A lot of prehistoric artefacts have been found in Ellesborough. Mesolithic flint blades, flakes and cores have been found at Nashlee Farm and cores and a tranchet axe near the Rising Sun in fieldwalking surveys. The most common period represented by fieldwalking finds is the Neolithic. Neolithic flint flakes, blades, cores and scrapers have been found around Chalkshire Farm, Nashlee Farm, Terrick House, and Dunsmore Old Farm. Other Neolithic items have been found individually by walkers. Some have been found in excavation, such as at Ellesborough golf club, where a Neolithic burial was found, as well as pottery sherds, animal remains and flints. The Bronze Age is represented by finds of flints at mostly the same locations as the Neolithic, but also a possible barrow on Beacon Hill that was excavated in the nineteenth century and a hoard of Late Bronze Age metalwork found near the Velvet Lawn and a razor was found on a cattle track at Ellesborough Warren. The cross-dyke on Coombe Hill is possibly Bronze or Iron Age as well. Iron Age pits, pottery sherds and animal bone were found in the excavations at Ellesborough golf club and Iron Age pottery has been found at several locations, including near the Rising Sun and Terrick House. A possible Iron Age or Roman enclosure is known from aerial photographs of Low Scrubs.
Quite a number of Roman artefacts have also been found in Ellesborough parish. These include a Roman amphora sherd at Chalkshire Farm, a jug sherd at the parish hall, Roman coins at Coach Hedgerow, Hengrove Wood and on a footpath near Hampden Bottom. A Roman toga pin and other metalwork was found in a metal-detecting survey at The Springs. Roman tile, painted wall plaster, pottery and coins were found at Beacon Hill, suggesting the site of a building here. The fieldwalking at Nashlee Farm also turned up lots of Roman pottery and two fragments of a rotary quern, indicating the site of another probable building. A possible villa was excavated in the nineteenth century in King’s Field, Terrick. Roman pottery, tile, animal bones, coins and a spear were found in the excavations. Part of a Roman tessellated floor, in this case pieces of marble set in cement, was found during the Second World War near Maple Wood, and this ties in with a cropmark of an enclosure seen on aerial photographs.
Quite a bit of Saxon pottery has been found alongside the items noted above, particularly at Chalkshire Farm and Nashlee Farm. Saxon metalwork has also been found in metal-detecting surveys near the church. A Saxon burial was found during construction of Ellesborough golf club, and it was accompanied by pottery, a bone comb and a cowrie shell that may have been an exotic pendant.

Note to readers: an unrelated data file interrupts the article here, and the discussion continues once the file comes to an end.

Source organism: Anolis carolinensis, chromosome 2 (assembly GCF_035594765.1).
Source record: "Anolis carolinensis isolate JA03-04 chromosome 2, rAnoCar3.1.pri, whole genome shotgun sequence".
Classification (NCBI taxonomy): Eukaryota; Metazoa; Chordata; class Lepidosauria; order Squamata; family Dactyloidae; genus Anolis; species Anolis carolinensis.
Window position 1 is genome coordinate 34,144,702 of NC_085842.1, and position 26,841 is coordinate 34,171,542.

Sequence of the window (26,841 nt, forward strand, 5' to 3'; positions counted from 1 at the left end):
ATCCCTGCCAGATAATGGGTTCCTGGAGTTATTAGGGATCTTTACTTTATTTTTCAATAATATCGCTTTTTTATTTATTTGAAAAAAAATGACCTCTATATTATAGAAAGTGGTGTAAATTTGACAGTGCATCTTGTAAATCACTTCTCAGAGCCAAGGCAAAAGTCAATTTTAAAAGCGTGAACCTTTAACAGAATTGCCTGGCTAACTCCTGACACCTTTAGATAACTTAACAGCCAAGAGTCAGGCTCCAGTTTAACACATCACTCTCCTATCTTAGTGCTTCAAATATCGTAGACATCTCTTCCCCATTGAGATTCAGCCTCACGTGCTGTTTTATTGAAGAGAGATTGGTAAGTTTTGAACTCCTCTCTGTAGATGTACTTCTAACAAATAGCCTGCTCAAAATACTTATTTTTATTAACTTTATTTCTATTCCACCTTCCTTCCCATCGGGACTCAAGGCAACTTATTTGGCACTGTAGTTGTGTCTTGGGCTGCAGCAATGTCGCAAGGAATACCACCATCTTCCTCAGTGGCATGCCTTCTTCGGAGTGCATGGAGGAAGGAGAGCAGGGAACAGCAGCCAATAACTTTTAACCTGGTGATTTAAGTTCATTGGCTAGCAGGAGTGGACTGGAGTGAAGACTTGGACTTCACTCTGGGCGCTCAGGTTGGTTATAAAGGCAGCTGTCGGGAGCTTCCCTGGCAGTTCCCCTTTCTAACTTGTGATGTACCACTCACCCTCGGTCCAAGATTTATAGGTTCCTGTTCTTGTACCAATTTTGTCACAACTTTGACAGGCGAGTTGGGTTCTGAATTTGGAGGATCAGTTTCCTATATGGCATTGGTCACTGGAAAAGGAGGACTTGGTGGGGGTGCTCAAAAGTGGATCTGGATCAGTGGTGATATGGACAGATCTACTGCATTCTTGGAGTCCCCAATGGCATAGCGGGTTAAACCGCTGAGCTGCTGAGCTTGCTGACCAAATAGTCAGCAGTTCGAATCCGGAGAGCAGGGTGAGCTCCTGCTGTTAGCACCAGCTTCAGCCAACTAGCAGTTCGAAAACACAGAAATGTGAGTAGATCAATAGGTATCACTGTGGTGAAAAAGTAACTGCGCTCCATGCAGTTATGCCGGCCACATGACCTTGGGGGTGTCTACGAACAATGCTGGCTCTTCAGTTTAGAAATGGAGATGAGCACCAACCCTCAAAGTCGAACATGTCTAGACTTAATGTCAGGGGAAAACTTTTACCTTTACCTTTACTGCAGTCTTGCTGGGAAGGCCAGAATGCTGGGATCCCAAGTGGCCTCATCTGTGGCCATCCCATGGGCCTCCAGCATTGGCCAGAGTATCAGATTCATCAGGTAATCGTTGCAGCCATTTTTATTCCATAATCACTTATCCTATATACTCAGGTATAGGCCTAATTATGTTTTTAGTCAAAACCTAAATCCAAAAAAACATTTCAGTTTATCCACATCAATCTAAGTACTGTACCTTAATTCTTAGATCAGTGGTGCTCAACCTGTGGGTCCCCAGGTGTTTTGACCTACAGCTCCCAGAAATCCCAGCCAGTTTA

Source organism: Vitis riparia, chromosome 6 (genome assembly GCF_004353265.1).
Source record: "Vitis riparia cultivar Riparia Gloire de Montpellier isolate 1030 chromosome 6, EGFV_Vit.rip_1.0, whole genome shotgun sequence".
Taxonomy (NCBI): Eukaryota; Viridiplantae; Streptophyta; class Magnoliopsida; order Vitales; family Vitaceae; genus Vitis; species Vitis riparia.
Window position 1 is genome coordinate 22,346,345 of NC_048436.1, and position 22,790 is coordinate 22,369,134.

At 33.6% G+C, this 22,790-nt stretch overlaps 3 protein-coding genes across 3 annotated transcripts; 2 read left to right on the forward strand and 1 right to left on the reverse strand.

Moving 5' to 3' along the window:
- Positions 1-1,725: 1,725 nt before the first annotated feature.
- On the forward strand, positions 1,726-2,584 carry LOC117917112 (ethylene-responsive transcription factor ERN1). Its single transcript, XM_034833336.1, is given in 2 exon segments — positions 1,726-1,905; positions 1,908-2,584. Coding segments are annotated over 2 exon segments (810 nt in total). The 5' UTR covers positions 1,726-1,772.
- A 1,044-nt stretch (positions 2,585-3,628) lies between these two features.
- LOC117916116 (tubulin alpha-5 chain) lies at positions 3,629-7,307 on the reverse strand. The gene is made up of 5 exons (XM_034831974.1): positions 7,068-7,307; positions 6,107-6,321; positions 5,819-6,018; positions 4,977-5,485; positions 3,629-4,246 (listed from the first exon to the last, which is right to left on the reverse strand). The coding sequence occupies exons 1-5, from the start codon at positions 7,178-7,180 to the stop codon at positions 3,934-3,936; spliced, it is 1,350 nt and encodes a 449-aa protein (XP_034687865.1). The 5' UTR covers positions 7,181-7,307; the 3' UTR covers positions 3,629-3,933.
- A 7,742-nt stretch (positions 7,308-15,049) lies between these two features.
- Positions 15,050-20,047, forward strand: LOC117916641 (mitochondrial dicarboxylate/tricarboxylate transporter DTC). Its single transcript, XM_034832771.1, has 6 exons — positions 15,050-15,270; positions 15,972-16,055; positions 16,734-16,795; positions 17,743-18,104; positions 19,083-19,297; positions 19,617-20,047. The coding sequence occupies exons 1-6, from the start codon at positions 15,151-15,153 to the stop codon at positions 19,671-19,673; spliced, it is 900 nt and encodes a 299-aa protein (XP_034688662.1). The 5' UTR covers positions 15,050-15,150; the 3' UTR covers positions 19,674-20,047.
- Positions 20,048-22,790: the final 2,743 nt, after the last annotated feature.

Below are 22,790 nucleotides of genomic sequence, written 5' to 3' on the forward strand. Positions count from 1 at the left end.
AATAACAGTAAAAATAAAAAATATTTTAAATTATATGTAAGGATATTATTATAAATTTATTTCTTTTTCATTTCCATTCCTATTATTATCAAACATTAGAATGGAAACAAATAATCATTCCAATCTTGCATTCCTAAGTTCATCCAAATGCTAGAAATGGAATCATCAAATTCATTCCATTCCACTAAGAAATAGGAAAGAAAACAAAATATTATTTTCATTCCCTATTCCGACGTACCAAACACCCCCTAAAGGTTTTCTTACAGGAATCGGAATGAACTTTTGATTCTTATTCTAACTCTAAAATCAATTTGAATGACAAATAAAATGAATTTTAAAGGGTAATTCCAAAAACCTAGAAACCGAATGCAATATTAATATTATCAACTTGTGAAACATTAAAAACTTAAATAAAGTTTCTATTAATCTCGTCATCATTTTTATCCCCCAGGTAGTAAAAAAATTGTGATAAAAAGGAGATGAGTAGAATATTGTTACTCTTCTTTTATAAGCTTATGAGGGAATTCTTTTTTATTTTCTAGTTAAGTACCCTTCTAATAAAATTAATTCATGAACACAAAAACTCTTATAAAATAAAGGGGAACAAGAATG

Rather than medieval artefacts, there are actually lots of medieval remains visible as earthworks in Ellesborough. These include a possible windmill mound north of the church; medieval moats at Apsley Manor Farm, Seyton Manor House, Terrick House, North Lee and at Nash Lee (where it may have been reused as a watercress bed); a motte and bailey castle (actually with two baileys) at Cymbeline’s Mount; three fishponds at Grove Farm, Terrick; a hollow-way and a pillow mound, probably used as a rabbit warren, on Beacon Hill; and a moat and pond at Terrick House. The site of the moats probably represent the sites of the medieval manor houses. Artefacts have also been found, such as the hoard of twelfth century coins found in 1777 somewhere in the parish and now in the Ashmolean Museum; the metalwork found by metal-detectorists near the church; and pottery has been found wherever there has been fieldwalking surveys, as mentioned above. The pottery found in Close Orchard at Nashlee Farm may possibly represent the site of a medieval hamlet that has since disappeared.
The church of St Peter and St Paul is the oldest building in the parish, dating to the fourteenth and fifteenth century. Chequers was originally built in the fourteenth century but was rebuilt in 1565 and has been altered since then. The name derives from early inhabitants of the manor, the De Scaccarios, who also gave their name to the Exchequer. It was held by the Hawtrey family until the eighteenth century but by the early twentieth century Sir Arthur Lee lived here. He gifted the house to the nation for use by the prime minister as a country retreat in 1917.
Most of the other buildings in the parish are not so old. Seyton Manor House may be around the same date, being sixteenth century. There is also a sixteenth century dovecote in the grounds. Other houses date to the eighteenth and nineteenth centuries, such as Little Acre Cottage or Chalkshire Farm. Almshouses were built in the eighteenth century over the road from the church and are known as Lady Dodd Cottages. In this later period industry even touched Ellesborough. Ellesborough mill, for instance, was very active and making paper in the eighteenth century. Unfortunately it was gutted by fire in the early twentieth century and demolished. A house called Brick Kiln Cottage suggests the location of a brickworks in the parish, too. Beacon Hill is so called because of the use of the hill as a beacon, useful for when the country was threatened with invasion by France during the Napoleonic era. Later this site was used in the Second World War as a gun emplacement to protect Chequers. Coombe Hill also holds a twentieth century monument, a war memorial put up in 1904 after the Boer War.